Church leaders speaking on behalf of faith groups that belong to KAIROS have denounced the government cuts of $7 million. Writing in The Globe and Mail, Michael Valpy reports that, in protest, members of congregations in 250 church groups across Canada â€œbanged bells and pots and pans at their gathering for worship [on December 13].â€ Valpy also reports church leaders are telling him off the record that they are worried that the controversy will endanger harmony between Christians and Jewish groups.
KAIROS acts on behalf of 13 of Canadaâ€™s major churches or church-based organizations, and it includes under its umbrella the Anglican, Catholic, Christian Reformed, Lutheran, Presbyterian and United Churches, as well as the Mennonite Central Committee, the Quakers and others. KAIROS, or its predecessor groups, have received money from CIDA for 35 years to support partners working in some of the worldâ€™s difficult trouble spots, including the Middle East. When KAIROS was told on November 30 that it had been cut off, no detailed explanation was given. CIDAâ€™s minister Bev Oda, when questioned in the House of Commons, said KAIROS lost its funding because of shifting priorities at CIDA. She said nothing then, or later, that would indicate that she believes KAIROS is anti-Semitic.
Kenney, however, is a more powerful and rigidly ideological minister. He worked in 2000 to organize the religious right on behalf of Stockwell Day in his campaign against Preston Manning for the leadership of the Canadian Alliance party.Â Day won but when his leadership imploded and Stephen Harper succeeded him in 2002, Kenney became a trusted operative. When the Harper-led Conservatives became the government, Kenney was given a key responsibility in winning over new Canadians and certain religiously identified groups to support the Conservatives. One imperative has been to woo Jewish voters and their financial support. Kenney and the Conservatives have clearly chosen sides â€“ supporting Israeli no matter what actions it undertakes. This unflinching support also plays to the fringe elements of the Christian right â€“ who believe that Armageddon in the Middle East would fulfill what they believe is a biblical prophecy that End Times and the rapture are drawing near. Arab and Muslim Canadians have not been amused by the Conservativesâ€™ unwavering support for Israel, but Kenney and Harper have chosen their ground deliberately.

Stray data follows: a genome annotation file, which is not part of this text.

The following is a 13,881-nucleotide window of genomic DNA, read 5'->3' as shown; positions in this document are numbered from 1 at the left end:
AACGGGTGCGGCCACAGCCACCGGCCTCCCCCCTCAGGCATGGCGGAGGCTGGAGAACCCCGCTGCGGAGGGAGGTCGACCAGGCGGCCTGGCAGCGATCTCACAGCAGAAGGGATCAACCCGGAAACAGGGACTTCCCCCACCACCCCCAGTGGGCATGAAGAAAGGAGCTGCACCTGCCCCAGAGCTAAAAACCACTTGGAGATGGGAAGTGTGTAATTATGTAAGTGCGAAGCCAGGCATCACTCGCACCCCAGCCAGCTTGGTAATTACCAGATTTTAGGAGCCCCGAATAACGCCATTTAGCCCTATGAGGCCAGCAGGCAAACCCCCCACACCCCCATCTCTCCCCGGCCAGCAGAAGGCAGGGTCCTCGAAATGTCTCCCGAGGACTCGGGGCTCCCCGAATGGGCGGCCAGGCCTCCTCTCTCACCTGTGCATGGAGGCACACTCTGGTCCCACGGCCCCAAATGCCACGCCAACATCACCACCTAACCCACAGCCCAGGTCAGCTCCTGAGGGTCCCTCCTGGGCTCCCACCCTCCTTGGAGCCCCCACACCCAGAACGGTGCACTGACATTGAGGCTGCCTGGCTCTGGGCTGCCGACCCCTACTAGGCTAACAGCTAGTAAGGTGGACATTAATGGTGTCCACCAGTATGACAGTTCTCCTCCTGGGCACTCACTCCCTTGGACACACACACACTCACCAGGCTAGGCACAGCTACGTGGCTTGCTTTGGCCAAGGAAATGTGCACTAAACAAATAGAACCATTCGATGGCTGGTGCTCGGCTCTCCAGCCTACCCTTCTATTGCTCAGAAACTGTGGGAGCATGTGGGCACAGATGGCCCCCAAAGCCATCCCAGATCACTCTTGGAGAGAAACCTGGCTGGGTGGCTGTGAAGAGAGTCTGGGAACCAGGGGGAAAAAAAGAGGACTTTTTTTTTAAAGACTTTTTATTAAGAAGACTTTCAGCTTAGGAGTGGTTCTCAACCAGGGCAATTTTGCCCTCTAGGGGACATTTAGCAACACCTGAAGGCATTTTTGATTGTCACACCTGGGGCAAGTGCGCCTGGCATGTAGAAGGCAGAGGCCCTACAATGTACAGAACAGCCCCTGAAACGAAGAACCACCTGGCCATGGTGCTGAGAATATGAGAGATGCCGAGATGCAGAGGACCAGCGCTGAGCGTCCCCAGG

Wedge and conquer
One would expect a national government to promote unity rather than discord, but that faint hope does not account for how the Conservatives do politics. No party in Canada is likely to receive support from a majority of voters in a country beset by regionalism and fractured parliaments. In this context, it is seen as important to mobilize and maintain your core support. One way to do it is to use wedge issues to create division and provokeÂ anger.Â The Conservatives have used a wedge and conquer strategy in their campaigns against same sex marriage and the gun registry to name just two issues. They are using the same tactics against KAIROS and in the way they treat any criticism of the war in Afghanistan. Personal attacks are a staple against any person or group that disagrees with the government lines on anything.